May 21, 2015

Contributing author: Elizabeth Armentrout

May 23rd, 2015 marks the 15th annual World Turtle Day. Each year, organizations and classrooms around the world celebrate this day in a variety of ways, from turtle education to rescue efforts to research activities and more! World Turtle Day (started in 2000 by American Tortoise Rescue) is an effort to help people celebrate and protect turtles and tortoises and their disappearing habitats around the world.

Many people ask, just what is the difference between a turtle and a tortoise? As the words are commonly used, turtles use aquatic habitats, such as the sea turtles, pond and river turtles. Terrapins live in fresh or brackish (low salt content) water, like estuaries. Tortoises are a type of turtle that live on dry land ranging from forests to deserts and dunes. All turtles have shells; most are hard but some are soft shelled. The bone is covered by keratin like a person’s fingernails. Some turtles can entirely close their shell, like the well-named box turtle. For others, like the leatherback sea turtle and softshell turtles, the head and legs are always exposed. Each species faces a slightly different (and often serious) set of threats. They deserve our attention and our help, not just on World Turtle Day, but year-round.

gopher tortoise, © Cindy McIntyreHere in Florida, we are celebrating our own special species of tortoise on World Turtle Day! The gopher tortoise (Gopherus polyphemus) is the only tortoise in the eastern United States, and in 2008, it was designated as the official state tortoise of Florida. Gopher tortoises live in the dry, sandy uplands of the southeastern United States. They may be found in oak-sandhills, pine flatwoods, scrub, and coastal dunes. These animals are a keystone species, and play a vital role in their natural habitats. They dig large, deep burrows (up to 40 feet long and a dozen feet deep!) in which they spend most of their time when not out foraging for the large variety of plants they feast on. The burrows have a very stable temperature and relative humidity that tortoises use to escape extreme temperatures, natural and prescribed fires, and predators. And even better – tortoises don’t mind sharing. Nearly 400 other species also use these burrows, including the Florida mouse, burrowing owl, gopher frog, and eastern indigo snake. As the leading burrow-builder in the ecosystem, the gopher tortoise is a very important species in its native community.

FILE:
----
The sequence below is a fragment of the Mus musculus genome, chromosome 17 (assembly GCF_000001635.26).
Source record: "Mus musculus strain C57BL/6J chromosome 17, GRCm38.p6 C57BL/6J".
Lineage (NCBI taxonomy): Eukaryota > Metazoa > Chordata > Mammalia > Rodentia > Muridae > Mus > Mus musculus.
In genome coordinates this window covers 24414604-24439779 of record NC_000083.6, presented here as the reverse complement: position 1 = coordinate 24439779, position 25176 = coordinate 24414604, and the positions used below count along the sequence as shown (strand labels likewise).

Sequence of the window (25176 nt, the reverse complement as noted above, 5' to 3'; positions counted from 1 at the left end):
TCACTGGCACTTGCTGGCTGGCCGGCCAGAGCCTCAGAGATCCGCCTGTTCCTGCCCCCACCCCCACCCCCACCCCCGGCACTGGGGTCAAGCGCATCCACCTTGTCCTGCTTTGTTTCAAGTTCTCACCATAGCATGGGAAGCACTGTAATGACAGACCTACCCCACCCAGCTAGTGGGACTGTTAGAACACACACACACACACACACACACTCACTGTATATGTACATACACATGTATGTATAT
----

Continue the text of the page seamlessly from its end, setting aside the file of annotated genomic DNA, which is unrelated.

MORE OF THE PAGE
Unfortunately, due to human interference, gopher tortoises no longer inhabit a large area of their historic range. They can still be found in some areas of Alabama, Louisiana, Mississippi, Georgia, South Carolina, and Florida which hosts the largest remaining population of gopher tortoises in the world.

Though protected to various degrees by states and the U.S. Fish and Wildlife Service, gopher tortoises are increasingly threatened by habitat loss, road kill, predation and climate change and continue to be illegally harvested by people. We’re working to reverse this habitat loss and population decline. First, we’re trying to increase funding for Florida’s land acquisition and easement program. We serve on the state’s Gopher Tortoise Technical Assistance Group, where we contribute to the state’s Gopher Tortoise Management Plan and the guidelines for development in tortoise habitat. We also worked with agencies and private land managers like foresters and farmers, on Wildlife Best Management Practices manuals that describe how operations on forests and agricultural lands can protect gopher tortoises, their nests and burrows.

Gopher tortoise, © NASA

To protect tortoises from construction of developments and roadways, they’re often moved to new sites. While relocation does save some tortoises, it leaves the rest of the natural community behind to be destroyed. Instead of just moving the tortoises, we want to protect the species in their home habitat. That’s why we advocate for responsible development and protection of additional public lands, and we work with landowners to establish conservation easements that protect the animals even on private land.

There are also things that you can do to help gopher tortoises, whether you live in Florida or are just visiting. For one thing, please always watch out for wildlife when driving in Florida. Tortoises, like many forms of wildlife, can be killed when crossing the road. And since they move more slowly, they’re especially vulnerable. If you spot a tortoise in the road and want to help, please do so carefully – don’t put your own life in danger! If it’s safe, you can help the tortoise cross the road by placing it out of harm’s way in the same direction that it was going. But do not take it with you or move it to a different area – not only can that be bad for the tortoise, but it’s also against the law.

You can also download the Florida Gopher Tortoise app to your smartphone and become a citizen scientist! This app allows anyone in gopher tortoise range to record the location where they spot gopher tortoises and report that information back to the state wildlife agency. This is important data that can help experts better understand where tortoises roam and where protection is needed.


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